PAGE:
The Sheep Of TiburonJuly 21, 2014 - By Lee Lakosky, Contributed to Petersen’s Hunting
Tagging a desert bighorn sheep with a Mathews turns into a nearly 20-day Mexican quest.
I knew that tagging a desert bighorn with a bow was going to be a tall order. Heck, it would be a dream to do it with a rifle, muzzleloader, or crossbow, but a bow would make it even more satisfying. Sometimes while bowhunting a situation presents itself, and if you are ready, and have prepared both mentally and physically, you can capitalize on those rare opportunities in the field. After 18 days of hard hunting, I was more than ready for the combination of luck, skill, and opportunity to collide.
The quest for a desert bighorn actually started a couple of years earlier. Tiffany and I were approached by Raul Cordova of Sonora Dark Horn Adventures (sonoradarkhorn.com). Raul offers desert sheep hunting on Tiburon Island in Sonora, Mexico. While we weren’t planning on a sheep hunt at the time, for the right opportunity, we wouldn’t pass on it either.
Well, it wasn’t long before Raul called to let Tiffany know he had a tag available for the last five days of the season. It being a last-minute hunt, we quickly packed bags and headed south. I looked at this as an exploratory trip. I wanted to see the island, the number of sheep, as well as get a good idea of how Raul runs his operation.
As it turned out, everything was first rate—the accommodations, food, staff…even the sheep. We only had a few days to hunt, but Tiffany’s luck being what it is, she got a great ram on the first day!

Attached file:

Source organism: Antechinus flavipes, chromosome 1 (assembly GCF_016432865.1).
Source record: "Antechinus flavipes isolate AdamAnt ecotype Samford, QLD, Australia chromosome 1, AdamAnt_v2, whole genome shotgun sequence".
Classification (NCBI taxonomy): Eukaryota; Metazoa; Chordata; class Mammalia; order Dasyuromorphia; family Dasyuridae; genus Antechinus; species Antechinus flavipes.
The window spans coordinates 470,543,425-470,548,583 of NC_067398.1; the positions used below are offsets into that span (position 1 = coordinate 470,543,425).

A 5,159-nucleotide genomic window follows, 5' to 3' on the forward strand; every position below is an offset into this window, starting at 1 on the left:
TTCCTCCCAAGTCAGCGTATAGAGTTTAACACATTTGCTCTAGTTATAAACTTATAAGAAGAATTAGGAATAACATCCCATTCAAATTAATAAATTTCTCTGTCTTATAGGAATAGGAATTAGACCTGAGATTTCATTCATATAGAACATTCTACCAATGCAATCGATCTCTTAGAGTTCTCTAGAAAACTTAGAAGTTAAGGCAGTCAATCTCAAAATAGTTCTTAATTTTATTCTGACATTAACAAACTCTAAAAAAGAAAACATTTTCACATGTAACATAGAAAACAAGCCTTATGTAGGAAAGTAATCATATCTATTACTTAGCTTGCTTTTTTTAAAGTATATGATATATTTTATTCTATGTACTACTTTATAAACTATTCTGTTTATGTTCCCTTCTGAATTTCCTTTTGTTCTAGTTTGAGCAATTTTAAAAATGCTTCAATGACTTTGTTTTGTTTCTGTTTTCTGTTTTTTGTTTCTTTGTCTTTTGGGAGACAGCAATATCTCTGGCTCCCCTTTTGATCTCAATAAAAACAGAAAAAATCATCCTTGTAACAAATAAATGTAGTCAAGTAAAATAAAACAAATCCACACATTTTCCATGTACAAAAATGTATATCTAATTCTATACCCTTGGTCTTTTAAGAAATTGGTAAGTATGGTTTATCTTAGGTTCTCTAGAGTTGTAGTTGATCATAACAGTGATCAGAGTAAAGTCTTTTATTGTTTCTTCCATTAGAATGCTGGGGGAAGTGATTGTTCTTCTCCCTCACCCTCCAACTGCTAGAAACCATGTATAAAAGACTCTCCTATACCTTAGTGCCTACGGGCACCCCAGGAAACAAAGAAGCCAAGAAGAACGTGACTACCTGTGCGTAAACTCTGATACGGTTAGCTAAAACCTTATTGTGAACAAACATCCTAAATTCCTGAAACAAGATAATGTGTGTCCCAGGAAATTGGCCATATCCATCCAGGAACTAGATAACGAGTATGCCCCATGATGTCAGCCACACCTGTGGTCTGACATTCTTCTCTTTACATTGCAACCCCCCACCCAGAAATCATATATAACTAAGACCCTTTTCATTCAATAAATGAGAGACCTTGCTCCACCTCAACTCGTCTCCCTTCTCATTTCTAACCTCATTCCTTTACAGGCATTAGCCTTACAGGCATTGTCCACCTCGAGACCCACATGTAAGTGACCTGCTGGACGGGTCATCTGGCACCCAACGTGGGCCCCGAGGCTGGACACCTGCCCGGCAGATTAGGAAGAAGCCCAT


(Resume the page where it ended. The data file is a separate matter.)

After we got back home, I couldn’t stop thinking about those beautiful curling horns. So I made plans to go back. To give you an idea of how much desert sheep had occupied my brain, I agreed to start hunting as soon as the sheep season opened on November 15. Now as you all know, this is the height of the whitetail rut back home, but I had sheep on my mind.
All told, I spent 13 days on Tiburon Island, and while I had many encounters, I did not release an arrow. Knowing I had to get back home before deer season ended, I returned to Iowa. Deer season rolled into trade show season, and it wasn’t until late winter before I could head back to Mexico.
When I got back, we were seeing great sheep from the start—but nothing was in a position for a stalk. Finally, on the sixth day, we spotted a stalkable band tucked into a valley. When I started working my way around to get in position, I caught two rams working toward me—luck and opportunity colliding.
I’ll be the first to admit the lead ram was a long ways, but I had been practicing at extreme long range (past 100 yards on a Block target) every day for a year for just this moment, so I drew my Mathews Creed XS, settled the pin, and released the arrow. The arrow flew true and a lifetime dream was fulfilled.
*Contributed to Petersen’s Hunting